PADUCAH, KY -- Most kids that grow up playing baseball dream about playing on the big stage, in a World Series. For years, Mayfield native Tripp Gibson had that dream.

Only for Gibson, getting to the World Series took him on a different path. A path as an umpire.

And this past week he got that chance as a member of the umpire crew for this years World Series between the Houston Astros and Philadelphia Phillies.

“It's humbling,” Gibson said. “I am just a guy from Mayfield, KY and here I am in the World Series. So have I processed it, no.”

It’s easy to see why Gibson has a hard to processing the career defining week. A career that he started nearly two decades ago, first umpiring high school baseball games in the first region in west Kentucky, then college baseball, and eventually the minor leagues and major leagues where he made his debut in 2013.

“I had this desire to be the best or to get a chance to be the best and for some reason guys just kept saying go get it,” he said.

It was because of that desire, help, and a little luck that Gibson got that opportunity this year. The highlight, getting behind home plate for game four of the series as the Astros threw the first ever combined no-hitter in World Series history.

“When I walked off the field, I was kind of like, what just happened,” Gibson said. “It blew me away. I was mindful of trying to be as correct as possible. I don't want to impact the outcome of the game, but also don’t want to impact the outcome of a no hitter.”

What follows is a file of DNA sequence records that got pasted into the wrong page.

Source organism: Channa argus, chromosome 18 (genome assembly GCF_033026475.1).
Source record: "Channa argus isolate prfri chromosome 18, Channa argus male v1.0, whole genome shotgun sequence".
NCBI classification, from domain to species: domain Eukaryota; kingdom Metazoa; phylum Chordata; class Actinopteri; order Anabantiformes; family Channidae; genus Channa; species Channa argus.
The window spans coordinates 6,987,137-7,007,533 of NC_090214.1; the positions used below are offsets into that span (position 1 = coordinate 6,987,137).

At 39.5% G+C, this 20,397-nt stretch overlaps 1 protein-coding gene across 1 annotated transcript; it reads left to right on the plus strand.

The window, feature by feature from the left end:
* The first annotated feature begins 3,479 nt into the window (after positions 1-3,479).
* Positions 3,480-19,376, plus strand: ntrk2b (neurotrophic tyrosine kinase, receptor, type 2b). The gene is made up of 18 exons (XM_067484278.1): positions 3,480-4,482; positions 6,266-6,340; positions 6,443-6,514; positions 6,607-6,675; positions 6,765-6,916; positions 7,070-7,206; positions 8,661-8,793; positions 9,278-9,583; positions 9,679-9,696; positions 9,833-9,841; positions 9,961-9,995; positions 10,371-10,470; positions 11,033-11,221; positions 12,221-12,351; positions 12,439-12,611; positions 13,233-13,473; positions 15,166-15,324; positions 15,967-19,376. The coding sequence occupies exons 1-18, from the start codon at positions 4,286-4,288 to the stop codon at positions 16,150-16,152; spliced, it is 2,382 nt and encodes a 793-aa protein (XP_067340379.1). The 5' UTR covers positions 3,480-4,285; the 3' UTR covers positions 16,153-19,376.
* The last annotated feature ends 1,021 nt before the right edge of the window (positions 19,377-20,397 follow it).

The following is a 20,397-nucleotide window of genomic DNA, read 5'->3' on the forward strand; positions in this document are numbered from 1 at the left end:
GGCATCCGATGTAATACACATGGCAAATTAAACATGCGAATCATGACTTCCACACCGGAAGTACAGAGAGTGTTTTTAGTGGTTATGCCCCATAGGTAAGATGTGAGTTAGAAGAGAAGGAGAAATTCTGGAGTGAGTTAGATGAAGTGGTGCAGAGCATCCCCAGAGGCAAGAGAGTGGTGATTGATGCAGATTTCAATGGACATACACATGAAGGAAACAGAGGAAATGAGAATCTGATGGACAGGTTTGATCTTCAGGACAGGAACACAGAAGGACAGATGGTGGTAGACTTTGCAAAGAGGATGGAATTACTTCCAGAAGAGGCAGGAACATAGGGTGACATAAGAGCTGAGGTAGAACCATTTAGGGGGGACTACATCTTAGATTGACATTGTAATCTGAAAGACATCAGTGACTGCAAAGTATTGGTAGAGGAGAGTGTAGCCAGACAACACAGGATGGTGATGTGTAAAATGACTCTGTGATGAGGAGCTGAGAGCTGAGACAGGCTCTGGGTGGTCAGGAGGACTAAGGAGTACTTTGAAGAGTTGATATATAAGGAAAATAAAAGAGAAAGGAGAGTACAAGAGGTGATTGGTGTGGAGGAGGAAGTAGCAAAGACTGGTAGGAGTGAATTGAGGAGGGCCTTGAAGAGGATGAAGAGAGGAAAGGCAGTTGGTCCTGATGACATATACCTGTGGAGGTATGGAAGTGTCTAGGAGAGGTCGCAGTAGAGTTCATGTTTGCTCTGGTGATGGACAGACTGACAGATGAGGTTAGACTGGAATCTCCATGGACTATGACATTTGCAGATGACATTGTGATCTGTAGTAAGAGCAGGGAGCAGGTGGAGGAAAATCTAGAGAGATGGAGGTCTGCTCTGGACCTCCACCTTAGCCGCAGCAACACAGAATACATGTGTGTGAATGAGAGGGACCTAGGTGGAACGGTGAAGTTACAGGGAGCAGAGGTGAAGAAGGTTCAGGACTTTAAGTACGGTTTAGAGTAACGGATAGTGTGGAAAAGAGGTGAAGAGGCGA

A historic no-hitter that he didn’t realize until after it was over.

“When I hugged my wife probably an hour later, it was kind of overcome with emotion,” said Gibson. “I just worked my first plate job in the World Series, and it was a no-hitter. And I didn't know the historical significance of it, other than it was a no-hitter in the World Series, but we had the TV on after the game and they said it’s the first combined no-hitter and I was just like, I was a part of that. You know, I didn't throw the pitches. I didn't hit the ball, or try to hit the ball. I was a part of history and it is humbling.”

Gibson uses that word a lot. Humbling. Because it is.

And it’s because of his humble beginnings in a small town in Kentucky, with a big dream, that he hopes he can help someone else’s dream come true as well.

“If you really put your mind to it, and you really focus on what is important in your life, and not forgetting where you come from, you can really do about anything you want,” he said. “Doesn't mean there is not going to be road blocks, or obstacles, just you have to be willing to defeat those obstacles and go around them. There has been plenty of road blocks, tons and tons. I didn't just get to the World Series. If one kid, says out there, hey you encourage me, then awesome. Glad I am here, glad I am here.”